Perspectives Blog

What’s next for the U.S. dollar?

Nic Pifer, CFA, Sector Leader | July 18, 2013

The U.S. dollar has appreciated 6.6% year-to-date. The U.S. economy is much further along in the structural healing process than either Europe or Japan. We remain constructive on the outlook for the U.S. currency over the medium term, although we do expect some setbacks along the way. Year to date, the U.S. dollar has appreciated 6.6% on a trade-weighted basis. The U.S. currency has benefited this year from a growing sense that the U.S. econom…

Surveying the landscape for M&A

Robert McConnaughey, Director of Global Research | March 3, 2014

…State University* has drawn a lot of attention, particularly in the wake of some recent all stock deals in the technology sector. He goes one step further, by examining the returns of acquirers who use “over-valued” stock as currency. His work shows that these “over-valued” acquirers have historically underperformed by an even larger margin. In fairness, I find significant weakness in his definition of “over-valued” (defined in his work by stock…

Comments on the effect on global markets from the Ukraine crisis

Mark Burgess, Chief Investment Officer, Threadneedle Investments | March 12, 2014

To date, the fallout from the Ukrainian crisis has been largely confined to the emerging market debt, emerging market equity and commodity markets. At current levels, emerging market local currency debt appears to offer value, although we expect both the hard and local currency markets to remain volatile in the short term. Emerging equities reflect concerns not only around Russia and Ukraine but also the weaker growth outlook in Brazil and China…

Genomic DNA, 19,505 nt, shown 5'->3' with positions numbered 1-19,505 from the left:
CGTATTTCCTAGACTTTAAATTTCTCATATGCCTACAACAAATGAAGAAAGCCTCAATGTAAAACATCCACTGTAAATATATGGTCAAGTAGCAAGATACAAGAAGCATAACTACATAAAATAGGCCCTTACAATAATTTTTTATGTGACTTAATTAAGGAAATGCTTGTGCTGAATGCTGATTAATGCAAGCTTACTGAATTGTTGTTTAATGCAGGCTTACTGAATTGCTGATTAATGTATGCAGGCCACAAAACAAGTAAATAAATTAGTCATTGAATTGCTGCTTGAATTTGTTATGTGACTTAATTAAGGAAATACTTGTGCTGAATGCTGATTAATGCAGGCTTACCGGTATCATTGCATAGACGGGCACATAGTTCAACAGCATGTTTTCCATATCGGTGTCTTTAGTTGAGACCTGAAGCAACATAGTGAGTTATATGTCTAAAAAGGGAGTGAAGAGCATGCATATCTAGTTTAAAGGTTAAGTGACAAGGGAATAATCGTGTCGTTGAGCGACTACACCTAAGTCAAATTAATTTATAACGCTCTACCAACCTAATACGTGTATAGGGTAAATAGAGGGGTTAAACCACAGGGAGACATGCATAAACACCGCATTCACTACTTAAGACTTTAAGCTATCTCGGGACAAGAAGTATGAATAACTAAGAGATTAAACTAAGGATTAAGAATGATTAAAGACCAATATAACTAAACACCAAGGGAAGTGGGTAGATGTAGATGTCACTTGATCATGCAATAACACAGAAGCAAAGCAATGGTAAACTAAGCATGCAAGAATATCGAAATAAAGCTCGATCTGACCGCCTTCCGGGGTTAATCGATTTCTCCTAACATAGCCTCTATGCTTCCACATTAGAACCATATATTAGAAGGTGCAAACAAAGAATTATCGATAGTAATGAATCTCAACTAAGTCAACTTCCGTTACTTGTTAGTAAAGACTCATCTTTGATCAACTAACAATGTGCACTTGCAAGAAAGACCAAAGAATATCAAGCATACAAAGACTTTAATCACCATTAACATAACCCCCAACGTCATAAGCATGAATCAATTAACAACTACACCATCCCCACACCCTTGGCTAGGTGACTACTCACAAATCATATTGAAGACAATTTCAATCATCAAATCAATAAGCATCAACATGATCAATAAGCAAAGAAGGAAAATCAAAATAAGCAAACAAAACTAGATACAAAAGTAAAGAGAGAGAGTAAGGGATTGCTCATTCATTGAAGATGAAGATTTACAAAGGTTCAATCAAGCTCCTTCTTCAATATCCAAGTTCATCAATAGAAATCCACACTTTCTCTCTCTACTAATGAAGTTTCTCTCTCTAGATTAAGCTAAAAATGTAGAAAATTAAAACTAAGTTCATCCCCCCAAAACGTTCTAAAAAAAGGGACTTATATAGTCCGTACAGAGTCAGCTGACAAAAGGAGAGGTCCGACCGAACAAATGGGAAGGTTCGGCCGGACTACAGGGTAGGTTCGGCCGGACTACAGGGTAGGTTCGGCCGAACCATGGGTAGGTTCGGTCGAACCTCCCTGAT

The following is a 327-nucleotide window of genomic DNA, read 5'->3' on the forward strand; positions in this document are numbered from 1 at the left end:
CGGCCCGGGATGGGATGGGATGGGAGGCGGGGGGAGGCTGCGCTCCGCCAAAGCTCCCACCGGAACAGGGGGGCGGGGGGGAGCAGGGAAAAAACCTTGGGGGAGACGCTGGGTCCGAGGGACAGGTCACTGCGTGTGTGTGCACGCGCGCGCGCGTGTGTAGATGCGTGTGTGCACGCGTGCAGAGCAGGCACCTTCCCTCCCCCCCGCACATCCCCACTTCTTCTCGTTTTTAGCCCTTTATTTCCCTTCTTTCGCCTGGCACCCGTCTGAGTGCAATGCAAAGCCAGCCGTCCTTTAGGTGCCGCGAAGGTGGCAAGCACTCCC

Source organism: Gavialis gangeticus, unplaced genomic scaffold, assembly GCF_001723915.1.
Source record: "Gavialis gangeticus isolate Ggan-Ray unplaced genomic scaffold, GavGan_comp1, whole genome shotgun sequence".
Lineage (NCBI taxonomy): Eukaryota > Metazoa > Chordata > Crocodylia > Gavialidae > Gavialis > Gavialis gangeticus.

Looking for diversification in emerging markets

Columbia Management, Investment Team | July 30, 2013

…perty insurance. In many cases, they compete with less nimble, state-controlled enterprises or enjoy favorable pricing dynamics associated with high barriers to market entry. Smaller companies also have more exposure to local currency cash flows, which can provide an additional element of diversification. This can create two big advantages: (1) These kinds of companies can better isolate the dynamism of local growth while having (2) less exposure…

Does Japan’s sell-off present buying opportunities?

Daisuke Nomoto, Senior Portfolio Manager | February 10, 2014

What’s behind the Japanese stock market’s recent correction? What’s ahead for Japan’s stock market, currency and government policy? Why the risk/reward tradeoff looks attractive at current price levels Abenomics has already had a bigger impact on the Japanese economy and financial assets than the failed attempt at quantitative easing between 2001 and 2006 (see chart). Inflation has moved back into positive territory, and household income is ri…

Slow growth: Why is it here and will it stay?

February 24, 2014

…that the neutral real rate in a number of advanced economies has fallen and may even be negative to the tune of     -2% to -3%, the world took notice. Secular stagnation is not a new idea. During the 1930s and 1940s it gained currency in academic circles before being beaten back by wave upon wave of strong post-war economic growth. But despite all of this evidence it never quite died a death: economists have observed time and again that all the e…

Take an active approach to selecting your active manager

Robert McConnaughey, Director of Global Research | April 7, 2014

…cases where managers thought they were betting on attractive sounding themes such as specific technology innovations that increase productivity, but unfortunately, a residual exposure to an unintended factor exposure such as currency fluctuation ended up being the primary driver of success or failure. A careful look at risk exposures and some basic questions can reveal whether the concentrated manager is placing bets deliberately or recklessly….